Xcel wants more Minnesota rate hikes, partly for nuclear costs

  • Article by: DAVID SHAFFER , Star Tribune
  • Updated: August 1, 2013 - 9:57 PM

The Minneapolis-based utility wants to bill ratepayers for its investments in its nuclear power plants and other infrastructure.

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Recent upgrades to Xcel Energy’s Monticello nuclear power plant cost $655 million, more than double a 2008 estimate, one factor driving the utility’s decision to seek additional rate increases. JIM MONE • Associated Press file

Xcel Energy Inc.’s electric customers in Minnesota could face two or three more years of rate increases, the utility said Thursday.

As the power company awaits regulators’ decision on a pending rate increase request for its 1.2 million Minnesota customers, CEO Ben Fowke said that because of major investments in its nuclear power plants and other assets, “we will need to file a sizable rate case later this year for 2014.”

Fowke, speaking to investment analysts on a quarterly earnings conference call, didn’t say how big the next rate hike request would be. But he said that for the first time the company will ask for two or three years of increases in a single rate case. The Minnesota Public Utilities Commission, which sets rates for investor-owned utilities, has authority to approve multiyear rate increases under a 2011 state law.

“It’s uncharted territory,” said Bill Blazar, senior vice president for public affairs and business development for the Minnesota Chamber of Commerce, which tracks utility rates.

But Blazar said he isn’t surprised that Xcel wants multiyear rate hikes because the company lobbied for the law change. He said a big issue is what benchmarks the utility will be required to meet before it can collect higher rates in the second or third years.

For Pam Marshall, executive director of the Energy Cents Coalition, a St. Paul nonprofit that intervenes in utility cases for low-income customers, the idea of multiyear rate hikes is little different from what’s happening already.

“They are coming in every year for rate hikes — this might make it easier,” she said.

In 2010, when Xcel filed its last rate increase request, it ended up getting a two-step increase in 2011 and 2012.

Marshall said the PUC’s multiyear procedures, issued in June, offer protections for consumers and groups like the coalition to petition regulators if Xcel’s financial picture changes and approved rate hikes no longer seem justified.

In an e-mailed statement, Xcel spokeswoman Mary Sandok said the multiyear approach offers benefits during a time of significant investments in the utility’s infrastructure over several years. The benefits to customers and the company include “greater certainty with respect to our prices and revenues” and more transparency about the utility’s plans without losing oversight and customer protections, she added.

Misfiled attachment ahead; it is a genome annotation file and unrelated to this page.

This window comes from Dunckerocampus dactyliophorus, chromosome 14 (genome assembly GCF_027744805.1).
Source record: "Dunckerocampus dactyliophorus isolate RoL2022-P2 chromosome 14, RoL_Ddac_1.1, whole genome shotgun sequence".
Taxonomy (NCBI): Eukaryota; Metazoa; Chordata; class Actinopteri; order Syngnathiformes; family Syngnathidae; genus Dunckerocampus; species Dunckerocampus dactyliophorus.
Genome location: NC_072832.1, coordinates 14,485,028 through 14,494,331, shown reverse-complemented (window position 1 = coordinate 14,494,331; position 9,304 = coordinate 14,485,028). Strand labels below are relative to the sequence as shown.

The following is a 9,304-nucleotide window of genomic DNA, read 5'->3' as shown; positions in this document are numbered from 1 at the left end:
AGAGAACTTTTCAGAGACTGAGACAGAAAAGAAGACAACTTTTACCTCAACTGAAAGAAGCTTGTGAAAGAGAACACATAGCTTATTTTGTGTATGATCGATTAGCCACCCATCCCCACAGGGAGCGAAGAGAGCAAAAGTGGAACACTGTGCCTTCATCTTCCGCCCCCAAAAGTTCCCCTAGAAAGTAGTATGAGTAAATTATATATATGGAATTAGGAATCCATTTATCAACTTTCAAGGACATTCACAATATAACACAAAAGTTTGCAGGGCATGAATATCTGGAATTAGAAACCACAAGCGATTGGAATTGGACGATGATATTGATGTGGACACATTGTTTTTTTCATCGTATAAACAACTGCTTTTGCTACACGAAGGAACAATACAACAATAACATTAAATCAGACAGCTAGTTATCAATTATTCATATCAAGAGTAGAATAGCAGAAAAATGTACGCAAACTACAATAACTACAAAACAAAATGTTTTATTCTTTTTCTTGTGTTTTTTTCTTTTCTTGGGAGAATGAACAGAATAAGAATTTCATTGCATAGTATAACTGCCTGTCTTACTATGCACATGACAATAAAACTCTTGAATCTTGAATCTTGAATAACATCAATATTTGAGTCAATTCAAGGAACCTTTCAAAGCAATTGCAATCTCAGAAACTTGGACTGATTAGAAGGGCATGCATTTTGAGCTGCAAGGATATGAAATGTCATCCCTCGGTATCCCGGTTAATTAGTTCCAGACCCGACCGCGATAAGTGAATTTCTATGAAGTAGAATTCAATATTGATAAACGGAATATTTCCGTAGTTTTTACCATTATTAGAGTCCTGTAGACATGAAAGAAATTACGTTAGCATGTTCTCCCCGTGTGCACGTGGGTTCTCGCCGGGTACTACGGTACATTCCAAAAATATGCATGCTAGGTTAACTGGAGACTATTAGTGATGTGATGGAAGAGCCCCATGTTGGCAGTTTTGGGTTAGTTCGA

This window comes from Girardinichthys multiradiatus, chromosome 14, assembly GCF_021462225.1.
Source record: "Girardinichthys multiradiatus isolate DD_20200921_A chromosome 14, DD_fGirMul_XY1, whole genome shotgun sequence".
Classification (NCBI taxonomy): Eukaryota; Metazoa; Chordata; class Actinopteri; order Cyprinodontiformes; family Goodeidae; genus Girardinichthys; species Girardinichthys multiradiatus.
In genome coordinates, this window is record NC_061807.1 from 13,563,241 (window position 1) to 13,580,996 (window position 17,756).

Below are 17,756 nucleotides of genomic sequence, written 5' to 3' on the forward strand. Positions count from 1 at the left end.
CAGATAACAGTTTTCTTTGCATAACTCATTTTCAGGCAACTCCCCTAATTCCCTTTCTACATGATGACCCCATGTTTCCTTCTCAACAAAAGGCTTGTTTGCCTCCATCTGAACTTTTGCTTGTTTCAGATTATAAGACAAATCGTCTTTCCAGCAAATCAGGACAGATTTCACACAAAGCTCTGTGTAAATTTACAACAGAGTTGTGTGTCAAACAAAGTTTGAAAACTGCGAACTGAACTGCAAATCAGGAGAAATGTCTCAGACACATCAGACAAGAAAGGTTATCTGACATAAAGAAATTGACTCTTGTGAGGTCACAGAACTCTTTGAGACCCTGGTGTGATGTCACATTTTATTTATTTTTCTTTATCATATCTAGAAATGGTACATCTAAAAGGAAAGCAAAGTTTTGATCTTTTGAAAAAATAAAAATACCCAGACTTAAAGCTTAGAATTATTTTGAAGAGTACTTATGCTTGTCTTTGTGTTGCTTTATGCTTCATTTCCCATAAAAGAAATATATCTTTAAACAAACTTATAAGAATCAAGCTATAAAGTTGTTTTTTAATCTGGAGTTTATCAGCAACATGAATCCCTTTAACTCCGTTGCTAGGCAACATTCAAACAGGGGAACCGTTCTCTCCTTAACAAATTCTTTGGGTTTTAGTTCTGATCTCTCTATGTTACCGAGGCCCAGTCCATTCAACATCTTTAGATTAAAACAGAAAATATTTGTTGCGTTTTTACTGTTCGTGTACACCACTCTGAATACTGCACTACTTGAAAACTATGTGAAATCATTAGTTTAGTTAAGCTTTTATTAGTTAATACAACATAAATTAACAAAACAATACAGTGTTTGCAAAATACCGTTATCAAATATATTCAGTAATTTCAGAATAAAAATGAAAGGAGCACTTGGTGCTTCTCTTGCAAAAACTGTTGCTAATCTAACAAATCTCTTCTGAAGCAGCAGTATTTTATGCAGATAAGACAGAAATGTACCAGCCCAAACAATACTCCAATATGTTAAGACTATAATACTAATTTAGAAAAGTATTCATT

Next week, the PUC will hear final arguments from Xcel, customers and other interests and then begin deliberations over the utility’s pending rate increase request. In July, Administrative Law Judge Jeanne Coch­ran recommended that Xcel get no more than a 4.7 percent rate hike, or less than half what the company requested.

Minnesota Xcel ­customers already are paying 9 percent more for power under an interim rate increase that took effect Jan. 1. The final rate hike is sure to be lower than that, with the overpayments since Jan. 1 credited back to customers’ bills. This hike is the fifth for Xcel electric customers in the state since 2005.

One of the items Xcel hopes to recover in this and future rate cases is the nearly $2 billion being invested in its nuclear plants at Monticello and Red Wing, mostly to extend 1970s-era reactors’ operating lives by 20 years.

At the Monticello plant, workers recently completed a major upgrade that included boosting the plant’s output by nearly 13 percent. Fowke said the cost grew to $655 million — more than double the 2008 estimate — and $15 million higher than an estimate in January. Before Xcel can charge ratepayers for the cost overrun, it must convince regulators the spending was prudent.

“We believe a multiyear [ratemaking] plan may allow us to obtain timely cost recovery of our capital expenditures while limiting the need for multiple rate cases given the substantial investments we continue to make in Minnesota,” Fowke told analysts.

Xcel Chief Financial Officer Teresa Madden said the company hasn’t decided whether to make a two- or three-year rate hike request.

Xcel earned $196.9 million, or 40 cents a share, on revenue of $2.58 billion in the second quarter, beating analysts’ estimates. Increased margins on electricity and natural gas helped boost profits, but the company reported continued weak growth in electric sales — a trend common across the power industry.

“In Minnesota, we are seeing an erosion in sales,” Madden said.

Over the next five years, Xcel expects power sales to grow 1 percent annually over its eight-state region — a bit less than that in Minnesota and Colorado, and a bit more in Wisconsin and Texas regions.

One reason behind the latest sales drop: the June storm that knocked out power to 600,000 Minnesota customers. But Fowke said the company showed its operational excellence by restoring power to 96 percent of those customers in three days and all customers in six.

Xcel shares rose 39 cents, or 1.3 percent, to $30.34 Thursday.

Staff writer Steve Alexander contributed to this report.

David Shaffer• 612-673-7090

Twitter: @ShafferStrib

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